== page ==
Saturday, December 27, 2014

Is Your Church Asking the Right Questions?

Questions are keys to growth.  A coach always thinks about whether he or she is asking good questions.  Good questions energize and encourage; poor questions lead to lack of focus and uncertainty.

As you begin the New Year, what questions are you asking?  We ask questions of ourselves as individuals, setting priorities and goals for the coming year and planning how we will reach them.  We do this because we want to be better than we are now.

Churches often ask questions about the future as well.  Especially at the end of the calendar year, church leaders—both clergy and laity—stop the think about what is happening or failing to happen in the life of congregation. In my experience, however, churches are often asking the wrong questions, questions based on survival rather than mission.

In committee meetings and leadership groups, churches will commonly ask questions like:

Will we subscribe the budget for next year?
Are we spending too much on external ministry?
Is our pastor (student minister, music minister, etc.) spending enough time in the office?
What's the cheapest bid on our roof repair?
What's our Sunday school attendance?
How many are we baptizing?
Will our church survive?

Our perspective on church and mission might be different if we asked these questions instead:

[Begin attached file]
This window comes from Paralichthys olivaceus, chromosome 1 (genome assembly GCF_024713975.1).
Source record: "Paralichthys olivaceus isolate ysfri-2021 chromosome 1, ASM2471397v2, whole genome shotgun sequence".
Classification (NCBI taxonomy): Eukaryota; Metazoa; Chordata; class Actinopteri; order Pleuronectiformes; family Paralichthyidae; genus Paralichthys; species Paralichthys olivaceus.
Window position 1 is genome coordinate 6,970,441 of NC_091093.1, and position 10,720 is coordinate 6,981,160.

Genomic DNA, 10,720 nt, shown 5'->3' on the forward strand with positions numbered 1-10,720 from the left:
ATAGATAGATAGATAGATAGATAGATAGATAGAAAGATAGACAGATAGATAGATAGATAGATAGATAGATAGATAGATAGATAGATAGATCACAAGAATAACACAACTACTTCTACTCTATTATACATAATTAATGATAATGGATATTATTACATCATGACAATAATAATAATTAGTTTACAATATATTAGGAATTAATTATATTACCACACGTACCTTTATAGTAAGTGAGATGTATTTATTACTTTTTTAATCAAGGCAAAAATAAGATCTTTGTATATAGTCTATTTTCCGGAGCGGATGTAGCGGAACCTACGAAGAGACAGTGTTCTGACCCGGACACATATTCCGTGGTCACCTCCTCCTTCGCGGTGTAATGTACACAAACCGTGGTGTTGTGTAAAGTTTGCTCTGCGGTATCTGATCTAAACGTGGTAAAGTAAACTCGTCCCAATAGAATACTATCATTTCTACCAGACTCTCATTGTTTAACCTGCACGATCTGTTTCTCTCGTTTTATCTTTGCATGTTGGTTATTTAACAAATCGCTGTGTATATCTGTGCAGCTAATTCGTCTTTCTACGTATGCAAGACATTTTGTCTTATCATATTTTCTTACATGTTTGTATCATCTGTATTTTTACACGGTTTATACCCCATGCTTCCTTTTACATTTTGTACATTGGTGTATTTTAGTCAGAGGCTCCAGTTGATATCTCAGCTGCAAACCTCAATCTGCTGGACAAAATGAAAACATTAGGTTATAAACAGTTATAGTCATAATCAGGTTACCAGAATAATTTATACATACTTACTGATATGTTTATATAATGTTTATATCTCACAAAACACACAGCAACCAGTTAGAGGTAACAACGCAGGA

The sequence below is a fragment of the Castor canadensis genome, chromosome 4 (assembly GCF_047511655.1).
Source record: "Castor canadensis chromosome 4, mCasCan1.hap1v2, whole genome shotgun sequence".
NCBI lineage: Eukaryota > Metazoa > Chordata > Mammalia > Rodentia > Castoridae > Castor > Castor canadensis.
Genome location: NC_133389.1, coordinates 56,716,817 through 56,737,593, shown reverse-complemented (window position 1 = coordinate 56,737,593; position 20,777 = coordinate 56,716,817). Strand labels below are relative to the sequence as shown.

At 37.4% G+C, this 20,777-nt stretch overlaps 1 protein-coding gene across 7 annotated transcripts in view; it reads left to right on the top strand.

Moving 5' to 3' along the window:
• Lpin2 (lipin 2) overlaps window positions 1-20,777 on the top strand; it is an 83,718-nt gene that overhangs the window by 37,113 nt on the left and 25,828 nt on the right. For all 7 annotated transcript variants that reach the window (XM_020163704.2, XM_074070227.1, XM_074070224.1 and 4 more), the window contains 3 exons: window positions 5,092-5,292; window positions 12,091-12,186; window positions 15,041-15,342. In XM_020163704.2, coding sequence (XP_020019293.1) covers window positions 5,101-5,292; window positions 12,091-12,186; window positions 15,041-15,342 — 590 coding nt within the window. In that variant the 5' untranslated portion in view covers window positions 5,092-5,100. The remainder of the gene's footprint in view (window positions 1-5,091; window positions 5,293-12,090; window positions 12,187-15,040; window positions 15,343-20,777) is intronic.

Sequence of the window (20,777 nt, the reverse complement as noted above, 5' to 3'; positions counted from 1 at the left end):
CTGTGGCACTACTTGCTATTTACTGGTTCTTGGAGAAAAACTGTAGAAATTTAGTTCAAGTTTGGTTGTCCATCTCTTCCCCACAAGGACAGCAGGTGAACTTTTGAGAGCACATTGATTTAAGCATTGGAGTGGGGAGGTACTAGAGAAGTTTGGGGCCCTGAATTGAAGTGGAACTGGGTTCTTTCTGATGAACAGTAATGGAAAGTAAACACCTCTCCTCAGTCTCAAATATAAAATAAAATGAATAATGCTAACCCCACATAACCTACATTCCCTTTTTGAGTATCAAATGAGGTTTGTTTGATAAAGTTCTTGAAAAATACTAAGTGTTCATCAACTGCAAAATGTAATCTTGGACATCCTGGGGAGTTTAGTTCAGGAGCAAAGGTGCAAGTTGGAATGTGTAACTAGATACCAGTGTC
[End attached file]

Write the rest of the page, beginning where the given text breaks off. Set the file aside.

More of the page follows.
Where is God at work in our community?
Are we spending enough on external ministry?
How are members growing in Christ?
What is the growing edge of our ministry?
How are we--staff and laity--calling out and equipping new leaders?
How are we releasing congregants to minister in the world?
How are people being changed as the result of our ministry?

The primary difference here is between an internal versus an external focus.  I understand the need to have some internal focus to provide for necessary ministries that serve members, but too often we stop there and do not think about where we are called to make a difference—in the world around us.

Stop and think a bit about the questions your churches is asking.  How can you help to change the focus in those conversations?

Tuesday, December 23, 2014

In Memoriam: Vern B. Powers

Vern Powers passed away last Saturday.  In his 94 years on this earth, Vern impacted the lives of many, beginning with his own family but also touching the lives of many others as well.  I was fortunate to be one of those.